Greetings from beautiful Zürich, where I am currently attending my exciting exchange semester. The main reason for me to apply to Zürich was the German language. Someone might roll their eyes for this – why wouldn’t I go to Germany if I wished to improve my German? I didn’t actually have any reasonable excuse for this; I just knew I wanted to do my exchange in a German-speaking country but not in Germany. After arriving here I haven’t regretted my choice for a second.
Of course Switzerland is a special case when it comes to German language. Switzerland has its own, very confusing Swiss German dialect with for example different pronunciation and many own words. However, in school and in all official situations, people use High German, which is the one I have learned. In a store, the cashier doesn’t say ”danke schön” but ”tanke vilmal”, but for example all the courses at the university are taught in High German. In my experience Swiss people also really like speaking German with foreigners, and they don’t mind switching to High German as soon as they realize you are not a Swiss.
Before my actual courses started, I attended a pre-semester language course. There I also met people who were in the same situation as I was with my language skills; we all knew German well enough to have conversations, but were so insecure that we didn’t feel comfortable doing so. With each other it has been easier to improve since none of us is a native speaker. For example, I have a group of friends with a French, a Dane and a Finn, and we often speak German with each other. After only two months I am much more fluent and don’t stress about grammar anymore when I speak. It’s more important that people just understand me, anyway.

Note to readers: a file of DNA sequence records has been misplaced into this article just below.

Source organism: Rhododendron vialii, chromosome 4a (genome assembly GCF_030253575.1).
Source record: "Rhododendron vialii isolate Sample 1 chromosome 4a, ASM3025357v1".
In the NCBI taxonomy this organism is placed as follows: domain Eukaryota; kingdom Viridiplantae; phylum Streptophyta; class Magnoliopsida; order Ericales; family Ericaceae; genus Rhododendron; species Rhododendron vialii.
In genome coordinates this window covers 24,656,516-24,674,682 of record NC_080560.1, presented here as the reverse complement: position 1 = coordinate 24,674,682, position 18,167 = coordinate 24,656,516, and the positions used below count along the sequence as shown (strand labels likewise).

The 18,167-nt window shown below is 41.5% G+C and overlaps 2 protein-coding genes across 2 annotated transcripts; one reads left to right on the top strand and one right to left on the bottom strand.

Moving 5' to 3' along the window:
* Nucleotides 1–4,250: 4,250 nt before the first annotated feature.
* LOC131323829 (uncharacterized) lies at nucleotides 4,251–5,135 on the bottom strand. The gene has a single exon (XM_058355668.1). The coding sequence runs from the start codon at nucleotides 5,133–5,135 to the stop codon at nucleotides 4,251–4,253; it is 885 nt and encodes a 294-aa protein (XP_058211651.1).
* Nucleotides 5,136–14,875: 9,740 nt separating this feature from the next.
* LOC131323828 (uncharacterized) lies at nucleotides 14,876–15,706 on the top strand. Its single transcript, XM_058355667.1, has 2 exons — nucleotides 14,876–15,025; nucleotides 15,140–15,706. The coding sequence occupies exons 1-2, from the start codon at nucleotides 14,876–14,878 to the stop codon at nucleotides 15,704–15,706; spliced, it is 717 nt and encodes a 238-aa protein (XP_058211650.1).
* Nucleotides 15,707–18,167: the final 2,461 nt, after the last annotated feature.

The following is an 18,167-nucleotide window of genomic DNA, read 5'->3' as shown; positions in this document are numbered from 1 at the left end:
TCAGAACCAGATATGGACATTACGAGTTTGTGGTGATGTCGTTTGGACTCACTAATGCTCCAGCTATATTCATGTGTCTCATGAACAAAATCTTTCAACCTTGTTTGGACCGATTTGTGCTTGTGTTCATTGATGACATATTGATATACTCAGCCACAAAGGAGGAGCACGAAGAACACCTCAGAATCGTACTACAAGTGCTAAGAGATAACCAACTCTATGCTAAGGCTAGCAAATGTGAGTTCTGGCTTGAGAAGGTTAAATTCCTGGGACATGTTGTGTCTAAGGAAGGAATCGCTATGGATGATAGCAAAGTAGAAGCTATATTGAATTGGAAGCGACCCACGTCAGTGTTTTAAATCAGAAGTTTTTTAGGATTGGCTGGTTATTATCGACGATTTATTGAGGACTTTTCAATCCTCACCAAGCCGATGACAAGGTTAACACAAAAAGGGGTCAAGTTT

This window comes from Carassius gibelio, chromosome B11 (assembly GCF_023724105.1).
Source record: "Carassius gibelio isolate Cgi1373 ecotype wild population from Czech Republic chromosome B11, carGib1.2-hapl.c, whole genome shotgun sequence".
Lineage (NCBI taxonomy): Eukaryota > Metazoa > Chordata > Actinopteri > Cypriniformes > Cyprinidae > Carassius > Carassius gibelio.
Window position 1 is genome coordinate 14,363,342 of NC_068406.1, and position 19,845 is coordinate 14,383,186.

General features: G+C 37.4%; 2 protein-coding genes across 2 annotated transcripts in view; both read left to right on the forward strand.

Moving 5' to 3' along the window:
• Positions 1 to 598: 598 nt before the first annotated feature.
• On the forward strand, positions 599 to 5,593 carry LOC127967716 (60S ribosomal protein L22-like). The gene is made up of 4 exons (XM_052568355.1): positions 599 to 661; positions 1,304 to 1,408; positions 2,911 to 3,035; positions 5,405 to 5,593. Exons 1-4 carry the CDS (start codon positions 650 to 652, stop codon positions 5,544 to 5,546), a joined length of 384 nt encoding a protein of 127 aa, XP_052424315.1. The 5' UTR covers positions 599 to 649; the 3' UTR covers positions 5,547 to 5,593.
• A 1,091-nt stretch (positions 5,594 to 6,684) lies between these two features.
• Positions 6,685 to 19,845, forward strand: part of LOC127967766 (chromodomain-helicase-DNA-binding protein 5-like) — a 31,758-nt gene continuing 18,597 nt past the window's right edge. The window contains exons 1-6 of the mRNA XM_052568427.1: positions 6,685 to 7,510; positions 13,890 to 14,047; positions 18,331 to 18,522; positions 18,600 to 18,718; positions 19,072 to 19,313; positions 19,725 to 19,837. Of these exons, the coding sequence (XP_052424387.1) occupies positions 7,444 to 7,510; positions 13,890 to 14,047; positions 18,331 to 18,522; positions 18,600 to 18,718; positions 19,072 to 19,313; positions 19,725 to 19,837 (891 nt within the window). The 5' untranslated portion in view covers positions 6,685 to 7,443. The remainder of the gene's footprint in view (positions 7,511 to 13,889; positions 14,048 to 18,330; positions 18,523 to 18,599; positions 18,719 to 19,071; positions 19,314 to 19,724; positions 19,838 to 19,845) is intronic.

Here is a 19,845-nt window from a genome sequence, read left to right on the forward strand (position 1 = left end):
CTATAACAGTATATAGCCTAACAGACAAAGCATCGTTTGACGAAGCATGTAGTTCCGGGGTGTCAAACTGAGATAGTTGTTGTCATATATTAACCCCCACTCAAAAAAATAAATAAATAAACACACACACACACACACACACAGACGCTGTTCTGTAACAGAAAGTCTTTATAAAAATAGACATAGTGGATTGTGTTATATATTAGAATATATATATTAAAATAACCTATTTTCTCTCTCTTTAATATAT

For many parts, Switzerland is quite similar with Finland – I haven’t really experienced any big culture shocks. Swiss price level might of course be a worrying factor for those, who consider Switzerland for an exchange destination, but that didn’t really shock me, either. For most things the prices are pretty much the same as in Finland, and after all, you can’t really come to Switzerland and expect things to be cheap.
Travelling, however, is extremely easy here. The public transportation both inside Switzerland and to abroad works like a well oiled machine. Zürich is a city where they apologize, if the train is two minutes late! Switzerland is also so small a country, that with just two hours by train you can get to completely different sceneries. I am still utterly amazed every time I get to see the Alps from close by.
Exchange is a thrilling adventure, but it does, however, also improve your patience. Things don’t always go as planned; international office might lose your scholarship, Kreisbüro might require the weirdest things, or you have to drastically change your original course plan. I, for one, am not so good with unexpected surprises, and exchange has helped me to work with that.
I have noticed that on an exchange, for some reason, it’s also easier to act more spontaneously. Maybe back home I am safely settled to my routines, but in here, in a new environment and on an once-in-a-lifetime adventure it’s better to just go with the flow. That’s how you might for example find yourself on a sauna-roadtrip with a couple of other Finns, because a Swiss magazine wants to make a big article about that – yep, that really happened.
Exchange semester opens your eyes to new cultures, adventures and people, but also makes you appreciate home more. So if you are considering an exchange or maybe an internship abroad, I can recommend it most warmly. CIA TuKY’s International Week 2014 is approaching and if you wish to hear more experiences from TSE students, they will be telling their stories and answering questions on the 6th of November.
Uf Widerluege!Liisa Välkkynen University of Zürich (Accounting and Finance, 9/2014-12/2014)